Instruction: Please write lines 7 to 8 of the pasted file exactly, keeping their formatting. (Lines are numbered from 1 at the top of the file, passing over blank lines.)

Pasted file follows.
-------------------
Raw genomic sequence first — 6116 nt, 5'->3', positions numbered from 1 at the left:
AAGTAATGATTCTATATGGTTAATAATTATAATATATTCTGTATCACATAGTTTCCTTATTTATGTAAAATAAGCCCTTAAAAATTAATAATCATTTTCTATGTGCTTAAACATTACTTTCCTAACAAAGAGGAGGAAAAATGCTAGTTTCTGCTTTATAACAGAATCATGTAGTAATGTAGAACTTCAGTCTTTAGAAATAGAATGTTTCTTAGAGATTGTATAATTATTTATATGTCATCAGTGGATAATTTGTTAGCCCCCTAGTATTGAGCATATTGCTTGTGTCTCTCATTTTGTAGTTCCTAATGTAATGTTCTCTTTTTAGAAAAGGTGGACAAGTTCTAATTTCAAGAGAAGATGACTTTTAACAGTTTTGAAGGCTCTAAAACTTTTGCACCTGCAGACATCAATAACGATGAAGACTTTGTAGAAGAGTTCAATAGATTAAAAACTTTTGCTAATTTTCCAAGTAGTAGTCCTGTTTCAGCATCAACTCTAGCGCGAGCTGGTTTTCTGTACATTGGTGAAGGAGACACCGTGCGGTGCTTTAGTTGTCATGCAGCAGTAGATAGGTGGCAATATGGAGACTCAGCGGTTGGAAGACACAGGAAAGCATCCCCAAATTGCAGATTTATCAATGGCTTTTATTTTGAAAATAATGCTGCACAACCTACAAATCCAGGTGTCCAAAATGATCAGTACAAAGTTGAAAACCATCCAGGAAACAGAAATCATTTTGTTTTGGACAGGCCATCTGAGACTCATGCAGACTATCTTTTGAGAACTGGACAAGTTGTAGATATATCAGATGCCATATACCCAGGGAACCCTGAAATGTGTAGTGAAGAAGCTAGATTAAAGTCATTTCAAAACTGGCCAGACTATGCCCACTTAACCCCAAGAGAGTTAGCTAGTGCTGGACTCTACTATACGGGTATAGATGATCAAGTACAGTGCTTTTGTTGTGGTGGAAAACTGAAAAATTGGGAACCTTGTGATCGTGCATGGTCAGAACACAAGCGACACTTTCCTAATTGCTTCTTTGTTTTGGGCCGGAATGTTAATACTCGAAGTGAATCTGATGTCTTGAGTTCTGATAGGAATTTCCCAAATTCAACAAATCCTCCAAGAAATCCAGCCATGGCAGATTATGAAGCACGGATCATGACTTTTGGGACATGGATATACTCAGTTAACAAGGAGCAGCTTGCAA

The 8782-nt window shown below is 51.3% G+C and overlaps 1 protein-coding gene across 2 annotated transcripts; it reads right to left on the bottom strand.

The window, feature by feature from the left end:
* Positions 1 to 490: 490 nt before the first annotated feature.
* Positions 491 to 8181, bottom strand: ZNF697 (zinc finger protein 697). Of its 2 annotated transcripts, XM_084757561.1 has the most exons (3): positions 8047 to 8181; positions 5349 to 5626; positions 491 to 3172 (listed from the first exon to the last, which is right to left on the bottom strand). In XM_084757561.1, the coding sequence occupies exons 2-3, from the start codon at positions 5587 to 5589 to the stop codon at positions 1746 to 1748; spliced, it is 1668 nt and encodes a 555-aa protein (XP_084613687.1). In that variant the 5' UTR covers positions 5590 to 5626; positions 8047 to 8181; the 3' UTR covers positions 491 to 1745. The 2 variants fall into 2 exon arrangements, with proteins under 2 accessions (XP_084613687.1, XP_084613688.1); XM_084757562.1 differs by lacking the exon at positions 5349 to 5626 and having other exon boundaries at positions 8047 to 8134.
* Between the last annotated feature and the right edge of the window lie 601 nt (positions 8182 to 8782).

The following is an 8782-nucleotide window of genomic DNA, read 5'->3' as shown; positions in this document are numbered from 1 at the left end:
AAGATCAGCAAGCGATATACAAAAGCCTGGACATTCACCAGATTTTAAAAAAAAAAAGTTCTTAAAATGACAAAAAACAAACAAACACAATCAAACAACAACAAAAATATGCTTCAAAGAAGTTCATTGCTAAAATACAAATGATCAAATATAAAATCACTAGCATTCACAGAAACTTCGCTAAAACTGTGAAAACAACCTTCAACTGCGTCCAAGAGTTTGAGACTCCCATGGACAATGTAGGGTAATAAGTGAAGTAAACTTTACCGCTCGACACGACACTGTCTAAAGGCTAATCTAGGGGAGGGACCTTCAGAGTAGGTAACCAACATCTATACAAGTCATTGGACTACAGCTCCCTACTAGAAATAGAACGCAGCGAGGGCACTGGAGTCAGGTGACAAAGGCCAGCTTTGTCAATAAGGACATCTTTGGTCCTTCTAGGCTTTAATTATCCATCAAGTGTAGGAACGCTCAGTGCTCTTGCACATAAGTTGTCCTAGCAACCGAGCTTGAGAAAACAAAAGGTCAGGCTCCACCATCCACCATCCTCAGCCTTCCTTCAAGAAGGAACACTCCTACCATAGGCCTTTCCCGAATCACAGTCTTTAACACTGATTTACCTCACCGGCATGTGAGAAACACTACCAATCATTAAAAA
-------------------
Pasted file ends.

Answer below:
* Between the last annotated feature and the right edge of the window lie 601 nt (positions 8182 to 8782).

The following is an 8782-nucleotide window of genomic DNA, read 5'->3' as shown; positions in this document are numbered from 1 at the left end: